The six television cameras at the BBC Proms are models of butlerish discretion, unblinking and unobtrusive as they go about their work. Most of the time it is possible to ignore them. Except for one long-necked rebel whose hydraulic movements suggest a theatrical bent. Having posed as an inquisitive extraterrestrial during Pierre Boulez's abstractions for solo instruments and electronics last week, the renegade camera turned scholar on Thursday night, sidling up behind the principal double-bassist of The English Concert (Prom 26) as though to peer over his shoulder at the music of Bach's B Minor Mass.
Those watching the concert at home are more likely to have seen a player's-eye view of conductor and harpsichordist Harry Bicket than a close-up of the double-bass part. But if I were a long-necked camera, that's what I would focus on. The bass-line is the heartbeat of the B Minor Mass, from the incremental darkening of tone in the first fugal Kyrie to the brisk school-masterly tread of the Credo and Confiteor, the Italianate intensity of Et incarnatus est, the heartsore chromatics of the Crucifixus, the Brandenburg Concerto bounce of the Et resurrexit and the great sunburst of the Sanctus. Beneath the beating angel wings of oboes, trumpets and violins, and the high-altitude radiance of doubled sopranos and altos, chains of descending octaves from the basses describe an earthier sort of majesty. Too grand for liturgical use, this is an altarpiece in sound.
Bicket's thoughtful, spacious B Minor Mass was generously phrased and naturally paced, the work of a conductor who has moved from organ loft to opera house and absorbed the disciplines of both. Any special effects were Bach's: the abrupt contrast between the bright cross-rhythms and trilling trumpets of the Gloria and the milk-white flutes of Et in terra pax, the halo of muted violins around Joelle Harvey and Ed Lyons's Domine Deus, the collegiate jostle of natural horn, bassoons, organ, cello and bass in Matthew Rose's blustery Quoniam tu solus sanctus (the only performance in which I've been more worried about the singer than the horn player). Forty-two strong, and devoid of the selective ageism that makes some early music groups look like Take Your Daughter to Work Day, the English Concert Choir made a handsome, sophisticated sound; crisp in the dancing counterpoint of Pleni sunt coeli, rich and ripe in the long arc of Qui tollis peccata mundi. Carolyn Sampson's smiling Laudamus te (with violinist Nadja Zwiener) and Lyons's blissful Benedictus (with flautist Lisa Beznosiuk and cellist Joseph Crouch) sounded pure and easy in the packed hall, while Iestyn Davies's Agnus Dei was unforgettable: a point of stillness amid the beating wings, a moment of dramatic genius from a composer who wrote no opera.
Staged by Pia Furtado in the tiny cloisters of Iford Manor, Handel's oratorio Susanna is as disturbing as it is impressive. The first of three works to be written for the singer Giulia Frasi, who would create the role of Iphis in Jephtha and the title-role of Theodora, it recounts the apochryphal story of Susanna's molestation (here a balletic rape choreographed in the style of Pina Bausch) by two Elders who then accuse her of adultery, punishable by death. Directed from the keyboard by Christian Curnyn, with a nine-piece orchestra and a chorus of four, it is revealed as a powerful and inventive score, ill-deserving of neglect and, like Jephtha, deeply critical of blind faith.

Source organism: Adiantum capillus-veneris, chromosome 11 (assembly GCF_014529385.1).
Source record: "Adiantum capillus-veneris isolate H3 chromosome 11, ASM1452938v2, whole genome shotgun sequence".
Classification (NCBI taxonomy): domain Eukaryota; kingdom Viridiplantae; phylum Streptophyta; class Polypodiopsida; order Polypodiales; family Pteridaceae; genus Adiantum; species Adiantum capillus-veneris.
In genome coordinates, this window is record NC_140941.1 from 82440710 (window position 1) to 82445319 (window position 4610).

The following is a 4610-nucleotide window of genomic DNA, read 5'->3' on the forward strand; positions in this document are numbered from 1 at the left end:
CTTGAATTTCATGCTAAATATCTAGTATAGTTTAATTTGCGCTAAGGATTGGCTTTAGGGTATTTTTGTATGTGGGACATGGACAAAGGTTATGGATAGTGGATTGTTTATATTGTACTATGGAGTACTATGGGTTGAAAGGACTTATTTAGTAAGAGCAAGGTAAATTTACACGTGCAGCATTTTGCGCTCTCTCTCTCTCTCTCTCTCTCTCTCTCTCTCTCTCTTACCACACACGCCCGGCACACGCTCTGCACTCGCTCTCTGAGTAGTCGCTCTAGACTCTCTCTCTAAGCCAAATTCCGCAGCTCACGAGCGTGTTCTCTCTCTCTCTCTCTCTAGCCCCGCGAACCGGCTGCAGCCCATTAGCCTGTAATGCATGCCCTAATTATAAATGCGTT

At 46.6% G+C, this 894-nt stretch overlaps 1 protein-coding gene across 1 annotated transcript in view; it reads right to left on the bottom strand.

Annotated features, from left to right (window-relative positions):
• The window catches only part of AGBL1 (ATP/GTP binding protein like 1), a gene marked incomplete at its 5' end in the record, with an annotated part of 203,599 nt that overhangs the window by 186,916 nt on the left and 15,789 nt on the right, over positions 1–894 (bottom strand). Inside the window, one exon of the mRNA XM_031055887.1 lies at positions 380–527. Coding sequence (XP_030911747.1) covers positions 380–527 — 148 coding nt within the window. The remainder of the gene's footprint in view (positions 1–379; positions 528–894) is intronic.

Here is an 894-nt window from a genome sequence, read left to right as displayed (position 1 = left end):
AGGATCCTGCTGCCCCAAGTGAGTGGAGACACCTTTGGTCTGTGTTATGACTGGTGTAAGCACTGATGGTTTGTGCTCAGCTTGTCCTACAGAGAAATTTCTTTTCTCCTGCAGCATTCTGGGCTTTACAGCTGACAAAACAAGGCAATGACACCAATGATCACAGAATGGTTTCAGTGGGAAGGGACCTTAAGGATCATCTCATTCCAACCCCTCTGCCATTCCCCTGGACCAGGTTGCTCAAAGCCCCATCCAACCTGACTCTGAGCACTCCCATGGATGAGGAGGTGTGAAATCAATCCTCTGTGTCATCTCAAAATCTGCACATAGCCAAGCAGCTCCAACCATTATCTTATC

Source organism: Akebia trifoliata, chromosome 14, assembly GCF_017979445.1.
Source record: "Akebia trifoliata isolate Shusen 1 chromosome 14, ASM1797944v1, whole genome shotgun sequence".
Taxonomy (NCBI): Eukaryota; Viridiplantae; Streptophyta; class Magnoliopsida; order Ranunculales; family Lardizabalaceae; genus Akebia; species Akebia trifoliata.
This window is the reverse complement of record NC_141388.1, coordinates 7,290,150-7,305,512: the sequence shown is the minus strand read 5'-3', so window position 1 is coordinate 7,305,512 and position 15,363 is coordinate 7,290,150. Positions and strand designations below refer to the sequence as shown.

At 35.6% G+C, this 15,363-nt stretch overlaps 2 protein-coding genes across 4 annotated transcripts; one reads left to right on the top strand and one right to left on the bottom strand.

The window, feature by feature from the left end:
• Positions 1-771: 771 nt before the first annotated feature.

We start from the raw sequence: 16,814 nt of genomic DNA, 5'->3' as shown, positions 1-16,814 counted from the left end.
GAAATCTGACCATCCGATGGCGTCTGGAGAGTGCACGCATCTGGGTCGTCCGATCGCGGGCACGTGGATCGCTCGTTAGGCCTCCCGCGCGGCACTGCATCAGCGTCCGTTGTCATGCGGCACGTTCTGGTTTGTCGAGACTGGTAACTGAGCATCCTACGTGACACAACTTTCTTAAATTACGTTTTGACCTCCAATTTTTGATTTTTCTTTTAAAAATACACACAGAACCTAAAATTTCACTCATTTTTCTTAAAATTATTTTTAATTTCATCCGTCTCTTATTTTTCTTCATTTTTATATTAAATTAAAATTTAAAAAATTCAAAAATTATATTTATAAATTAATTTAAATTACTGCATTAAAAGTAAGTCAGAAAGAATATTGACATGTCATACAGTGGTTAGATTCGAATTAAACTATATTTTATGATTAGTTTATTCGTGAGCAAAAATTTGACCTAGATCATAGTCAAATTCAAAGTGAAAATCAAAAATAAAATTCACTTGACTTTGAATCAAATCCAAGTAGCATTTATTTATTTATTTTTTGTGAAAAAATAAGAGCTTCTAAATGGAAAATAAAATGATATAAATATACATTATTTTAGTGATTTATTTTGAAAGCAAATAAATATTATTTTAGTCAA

Furtado draws on imagery from Margaret Atwood's A Handmaid's Tale to depict an ultra-religious sect in which women are subjugated. Rivalries and resentments flicker across the faces of chorus members of both sexes throughout the performance, adding texture and depth to a drama in which there is no place to hide, no time to coast. Mezzo-soprano Ciara Hendrick's grave, guileless face, clear tones and firm coloratura convey Susanna's vulnerability and strength movingly, while Christopher Lowrey sings the role of her husband Joacim elegantly. Sadly, he and Susanna's father Chelsias (Sam Evans) are adherents to the patriarchy and the boy prophet Daniel (Daisy Brown) is the only male to emerge with dignity. Handel's musical differentiation between the rapists is particularly interesting; the tenor (John McMunn) is a romantic fantasist, the bass (Simon Robinson) a thug, as though Polyphemus (from Acis and Galatea) had been split in two. For fans of bass-lines, Susanna is especially rewarding, with a pungent chromatic underpinning to its baleful chorus, "O Lord, how long?"
The Aldeburgh World Orchestra made its debut last weekend (Prom 21), with players from 35 countries performing under Sir Mark Elder. Led with impeccable poise by Avigail Bushakevitz, the strings gleamed, their sound well-nurtured, their attack athletic and precise. It was an odd programme. I've never been convinced by Britten's Sinfonia da Requiem (too sticky, too louche). Or the costive meandering of the Adagio of Mahler's uncompleted Tenth Symphony. Charlotte Bray's first Proms commission, At the Speed of Stillness, was all glitter and shimmer and dyspeptic brass, opulent and highly stylised. Elder's Rite of Spring was subtle and meticulous, more Champs-Elysées than pagan Russia: a showpiece for AWO's largely British trombonists – and that dancing, stage-struck long-necked camera.
'Susanna' (01225 448844) to 8 Aug
Kristjan Järvi gets groovy with Bernstein’s Mass (tomorrow), Semyon Bychkov embraces Ein Heldenleben (Wed), and Sir Mark Elder explores grief and guilt in Elgar’s The Apostles, (Fri), at the BBC Proms, Royal Albert Hall, London. Edinburgh International Festival opens with Delius’s A Mass of Life from the Royal Scottish National Orchestra and Sir Andrew Davis at the Usher Hall (Fri). Opera North’s new The Makropulos Case plays at the Festival Theatre from 11 Aug.